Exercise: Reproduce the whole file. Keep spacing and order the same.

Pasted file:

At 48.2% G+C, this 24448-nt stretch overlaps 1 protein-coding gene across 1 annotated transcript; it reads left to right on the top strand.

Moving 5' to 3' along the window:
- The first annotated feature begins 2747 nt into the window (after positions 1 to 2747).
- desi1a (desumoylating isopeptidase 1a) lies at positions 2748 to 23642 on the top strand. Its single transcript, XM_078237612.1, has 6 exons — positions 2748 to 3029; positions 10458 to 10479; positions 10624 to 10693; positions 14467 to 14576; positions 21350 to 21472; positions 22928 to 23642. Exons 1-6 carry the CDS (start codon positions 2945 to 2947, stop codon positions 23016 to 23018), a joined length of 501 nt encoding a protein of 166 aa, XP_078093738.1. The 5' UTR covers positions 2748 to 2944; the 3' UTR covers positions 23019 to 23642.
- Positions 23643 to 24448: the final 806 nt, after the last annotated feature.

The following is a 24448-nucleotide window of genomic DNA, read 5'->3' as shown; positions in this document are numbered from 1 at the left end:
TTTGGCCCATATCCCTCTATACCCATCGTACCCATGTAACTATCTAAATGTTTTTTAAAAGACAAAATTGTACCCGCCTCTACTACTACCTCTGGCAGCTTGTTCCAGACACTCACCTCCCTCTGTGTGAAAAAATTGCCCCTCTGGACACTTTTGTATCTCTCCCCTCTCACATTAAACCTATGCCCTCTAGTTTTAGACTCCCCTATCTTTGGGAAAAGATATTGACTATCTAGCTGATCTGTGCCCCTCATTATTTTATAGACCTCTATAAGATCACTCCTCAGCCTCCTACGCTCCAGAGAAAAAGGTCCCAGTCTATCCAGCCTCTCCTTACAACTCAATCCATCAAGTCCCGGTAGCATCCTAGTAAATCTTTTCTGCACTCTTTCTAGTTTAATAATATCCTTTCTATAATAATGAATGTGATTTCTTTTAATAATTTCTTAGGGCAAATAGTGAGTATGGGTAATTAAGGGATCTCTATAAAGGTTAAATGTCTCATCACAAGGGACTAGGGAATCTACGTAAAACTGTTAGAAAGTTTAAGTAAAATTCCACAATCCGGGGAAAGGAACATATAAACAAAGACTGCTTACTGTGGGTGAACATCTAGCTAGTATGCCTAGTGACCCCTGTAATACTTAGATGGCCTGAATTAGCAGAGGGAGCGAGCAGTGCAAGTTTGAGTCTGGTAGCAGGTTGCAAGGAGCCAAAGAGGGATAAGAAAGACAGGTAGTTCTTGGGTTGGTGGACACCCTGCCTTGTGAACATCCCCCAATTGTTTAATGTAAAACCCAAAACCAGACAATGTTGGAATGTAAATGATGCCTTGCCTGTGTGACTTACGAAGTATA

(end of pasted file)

At 48.2% G+C, this 24448-nt stretch overlaps 1 protein-coding gene across 1 annotated transcript; it reads left to right on the top strand.

Moving 5' to 3' along the window:
- The first annotated feature begins 2747 nt into the window (after positions 1 to 2747).
- desi1a (desumoylating isopeptidase 1a) lies at positions 2748 to 23642 on the top strand. Its single transcript, XM_078237612.1, has 6 exons — positions 2748 to 3029; positions 10458 to 10479; positions 10624 to 10693; positions 14467 to 14576; positions 21350 to 21472; positions 22928 to 23642. Exons 1-6 carry the CDS (start codon positions 2945 to 2947, stop codon positions 23016 to 23018), a joined length of 501 nt encoding a protein of 166 aa, XP_078093738.1. The 5' UTR covers positions 2748 to 2944; the 3' UTR covers positions 23019 to 23642.
- Positions 23643 to 24448: the final 806 nt, after the last annotated feature.

The following is a 24448-nucleotide window of genomic DNA, read 5'->3' as shown; positions in this document are numbered from 1 at the left end:
TTTGGCCCATATCCCTCTATACCCATCGTACCCATGTAACTATCTAAATGTTTTTTAAAAGACAAAATTGTACCCGCCTCTACTACTACCTCTGGCAGCTTGTTCCAGACACTCACCTCCCTCTGTGTGAAAAAATTGCCCCTCTGGACACTTTTGTATCTCTCCCCTCTCACATTAAACCTATGCCCTCTAGTTTTAGACTCCCCTATCTTTGGGAAAAGATATTGACTATCTAGCTGATCTGTGCCCCTCATTATTTTATAGACCTCTATAAGATCACTCCTCAGCCTCCTACGCTCCAGAGAAAAAGGTCCCAGTCTATCCAGCCTCTCCTTACAACTCAATCCATCAAGTCCCGGTAGCATCCTAGTAAATCTTTTCTGCACTCTTTCTAGTTTAATAATATCCTTTCTATAATAATGAATGTGATTTCTTTTAATAATTTCTTAGGGCAAATAGTGAGTATGGGTAATTAAGGGATCTCTATAAAGGTTAAATGTCTCATCACAAGGGACTAGGGAATCTACGTAAAACTGTTAGAAAGTTTAAGTAAAATTCCACAATCCGGGGAAAGGAACATATAAACAAAGACTGCTTACTGTGGGTGAACATCTAGCTAGTATGCCTAGTGACCCCTGTAATACTTAGATGGCCTGAATTAGCAGAGGGAGCGAGCAGTGCAAGTTTGAGTCTGGTAGCAGGTTGCAAGGAGCCAAAGAGGGATAAGAAAGACAGGTAGTTCTTGGGTTGGTGGACACCCTGCCTTGTGAACATCCCCCAATTGTTTAATGTAAAACCCAAAACCAGACAATGTTGGAATGTAAATGATGCCTTGCCTGTGTGACTTACGAAGTATA